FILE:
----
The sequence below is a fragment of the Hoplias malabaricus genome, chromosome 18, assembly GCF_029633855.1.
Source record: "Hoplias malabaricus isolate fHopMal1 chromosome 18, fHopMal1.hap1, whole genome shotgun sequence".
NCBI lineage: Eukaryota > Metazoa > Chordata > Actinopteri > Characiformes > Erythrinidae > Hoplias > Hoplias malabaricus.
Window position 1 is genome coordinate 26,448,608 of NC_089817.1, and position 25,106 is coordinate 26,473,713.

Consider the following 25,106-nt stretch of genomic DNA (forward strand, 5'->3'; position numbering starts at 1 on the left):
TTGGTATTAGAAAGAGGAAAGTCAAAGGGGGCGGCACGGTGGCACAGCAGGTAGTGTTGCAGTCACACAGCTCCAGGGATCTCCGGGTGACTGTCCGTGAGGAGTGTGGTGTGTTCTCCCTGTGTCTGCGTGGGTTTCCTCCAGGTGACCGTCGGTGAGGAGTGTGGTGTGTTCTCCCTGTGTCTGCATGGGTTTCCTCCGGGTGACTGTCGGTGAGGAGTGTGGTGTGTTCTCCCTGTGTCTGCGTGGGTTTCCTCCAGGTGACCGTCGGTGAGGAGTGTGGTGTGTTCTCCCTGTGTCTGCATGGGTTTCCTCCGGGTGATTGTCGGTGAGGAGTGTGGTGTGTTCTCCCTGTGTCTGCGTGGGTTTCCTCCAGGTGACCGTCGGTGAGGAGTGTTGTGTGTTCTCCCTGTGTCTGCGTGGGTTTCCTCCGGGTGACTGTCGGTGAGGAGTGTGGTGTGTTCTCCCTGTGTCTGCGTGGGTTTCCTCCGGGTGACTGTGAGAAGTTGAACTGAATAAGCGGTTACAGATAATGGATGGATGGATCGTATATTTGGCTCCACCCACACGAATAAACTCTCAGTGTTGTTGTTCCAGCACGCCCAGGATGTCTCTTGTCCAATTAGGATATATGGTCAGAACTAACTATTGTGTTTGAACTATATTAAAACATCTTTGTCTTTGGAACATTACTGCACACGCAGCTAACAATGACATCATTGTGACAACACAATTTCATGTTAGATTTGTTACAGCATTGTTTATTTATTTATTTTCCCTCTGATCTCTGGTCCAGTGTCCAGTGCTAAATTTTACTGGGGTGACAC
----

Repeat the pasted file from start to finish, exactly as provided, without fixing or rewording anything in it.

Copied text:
The sequence below is a fragment of the Hoplias malabaricus genome, chromosome 18, assembly GCF_029633855.1.
Source record: "Hoplias malabaricus isolate fHopMal1 chromosome 18, fHopMal1.hap1, whole genome shotgun sequence".
NCBI lineage: Eukaryota > Metazoa > Chordata > Actinopteri > Characiformes > Erythrinidae > Hoplias > Hoplias malabaricus.
Window position 1 is genome coordinate 26,448,608 of NC_089817.1, and position 25,106 is coordinate 26,473,713.

Consider the following 25,106-nt stretch of genomic DNA (forward strand, 5'->3'; position numbering starts at 1 on the left):
TTGGTATTAGAAAGAGGAAAGTCAAAGGGGGCGGCACGGTGGCACAGCAGGTAGTGTTGCAGTCACACAGCTCCAGGGATCTCCGGGTGACTGTCCGTGAGGAGTGTGGTGTGTTCTCCCTGTGTCTGCGTGGGTTTCCTCCAGGTGACCGTCGGTGAGGAGTGTGGTGTGTTCTCCCTGTGTCTGCATGGGTTTCCTCCGGGTGACTGTCGGTGAGGAGTGTGGTGTGTTCTCCCTGTGTCTGCGTGGGTTTCCTCCAGGTGACCGTCGGTGAGGAGTGTGGTGTGTTCTCCCTGTGTCTGCATGGGTTTCCTCCGGGTGATTGTCGGTGAGGAGTGTGGTGTGTTCTCCCTGTGTCTGCGTGGGTTTCCTCCAGGTGACCGTCGGTGAGGAGTGTTGTGTGTTCTCCCTGTGTCTGCGTGGGTTTCCTCCGGGTGACTGTCGGTGAGGAGTGTGGTGTGTTCTCCCTGTGTCTGCGTGGGTTTCCTCCGGGTGACTGTGAGAAGTTGAACTGAATAAGCGGTTACAGATAATGGATGGATGGATCGTATATTTGGCTCCACCCACACGAATAAACTCTCAGTGTTGTTGTTCCAGCACGCCCAGGATGTCTCTTGTCCAATTAGGATATATGGTCAGAACTAACTATTGTGTTTGAACTATATTAAAACATCTTTGTCTTTGGAACATTACTGCACACGCAGCTAACAATGACATCATTGTGACAACACAATTTCATGTTAGATTTGTTACAGCATTGTTTATTTATTTATTTTCCCTCTGATCTCTGGTCCAGTGTCCAGTGCTAAATTTTACTGGGGTGACAC